Sunday, 09 December 2007 00:00

Hark! The Herald Angels Sing

Hark! The herald angels sing,
Glory to the newborn King.
Peace on earth and mercy mild,
God and sinners reconciled.
Joyful all ye nations rise.
Join the triumph of the skies.
With angelic hosts proclaim,
"Christ is born in Bethlehem"
Hark! The herald angels sing,
Glory to the newborn King.

The theme for this series revolves around the statement "You end up believing what you spend time singing." The human voice is a significant extension of who we are. It is something about which we can feel very vulnerable. Any criticism or singling out can shake one's confidence in singing and, as a result, there comes the loss to effect change in ourselves and others. In Steven Mithen's book The Singing Neanderthals, the author points out that Charles Darwin believed that Neanderthals, unable to wood with words, "endeavored to charm each other with musical notes and rhythm." This morning I hope you are "charmed" with the music and words of what Spurgeon calls "The First Carol."

  1. This is the original "Green" Christmas carol.
    For something to be "green" means it is related to, or advocates, ecological awareness. The original title of this song was Hark How the Welkin Rings. "Welkin" is an archaic term for heaven or the vault of the sky. Charles Wesley, the author of this hymn, in 1739 wasn't thinking about angels singing, but the sky declaring the news. "The heavens declare the glory of God; and the sky above displays his handiwork. There is no speech nor language, where their voice is not heard" (Psalm 19:1-2). Somehow the entire heavens and the earth are tied to the incarnation and redemption of Christ Jesus. "The earth is the Lord's and the fullness thereof" (Psalm 24:1). All of creation portrays the message of Christ... From the stars in heaven, to what we call "earth," to the animals and people who populate earth, it is all His. When you care for the earth, you give ringing testimony to our Lord's birth.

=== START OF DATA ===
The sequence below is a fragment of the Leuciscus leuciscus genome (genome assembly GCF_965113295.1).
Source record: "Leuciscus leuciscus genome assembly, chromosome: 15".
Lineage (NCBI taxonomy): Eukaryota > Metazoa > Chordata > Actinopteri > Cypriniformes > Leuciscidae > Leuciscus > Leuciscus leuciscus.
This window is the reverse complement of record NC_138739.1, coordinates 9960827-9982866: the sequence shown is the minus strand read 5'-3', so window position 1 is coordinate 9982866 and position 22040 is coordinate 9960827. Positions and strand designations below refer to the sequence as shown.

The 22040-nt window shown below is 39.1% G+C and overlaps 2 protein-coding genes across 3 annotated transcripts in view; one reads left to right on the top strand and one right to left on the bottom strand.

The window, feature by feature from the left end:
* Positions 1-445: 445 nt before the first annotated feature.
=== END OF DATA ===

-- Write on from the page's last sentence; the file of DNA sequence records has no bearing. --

2. This is the original "Mean" Christmas carol.
    How did "Hark, How the Welkin Rings" morph into "Hark the Herald Angels Sing"? This was the editorial change of Charles Wesley's close friend and fellow pastor, George Whitefield. Whitefield omitted a couple of verses and changed the first line. Quickly Whitefield's version caught on, far outstripping Wesley's original in popularity. Wesley was angry. He didn't approve of Whitefield's assertion that angels sang since the text says the angels "said." Christmas cheer turned into a jeer. "Be kind to one another, tenderhearted, forgiving one another, as God in Christ forgave you" (Ephesians 4:32. Charles forgave and at George's funeral on October 2, 1770, Charles praised his departed friend in a poem 536 lines long; his longest ever. When you forgive a friend, you show forth our Savior's intended end.
  3. This is the original "Teen" Christmas carol.
    Charles had specifically stated that this hymn required solemn, slow music, but in 1855, after Charles died, a musician named William Cummings married the revised version of "Hark" to the music of Felix Mendelssohn. Mendelssohn had written a joyous piece of music for the celebration of the 400th anniversary of the inventing of printing. Cummings took this music and adapted it. Many people said, "It will never do to have sacred words with secular tunes." But it happened, and—magic appeared. Be flexible in your methodology; others will wind up loving your Christology.

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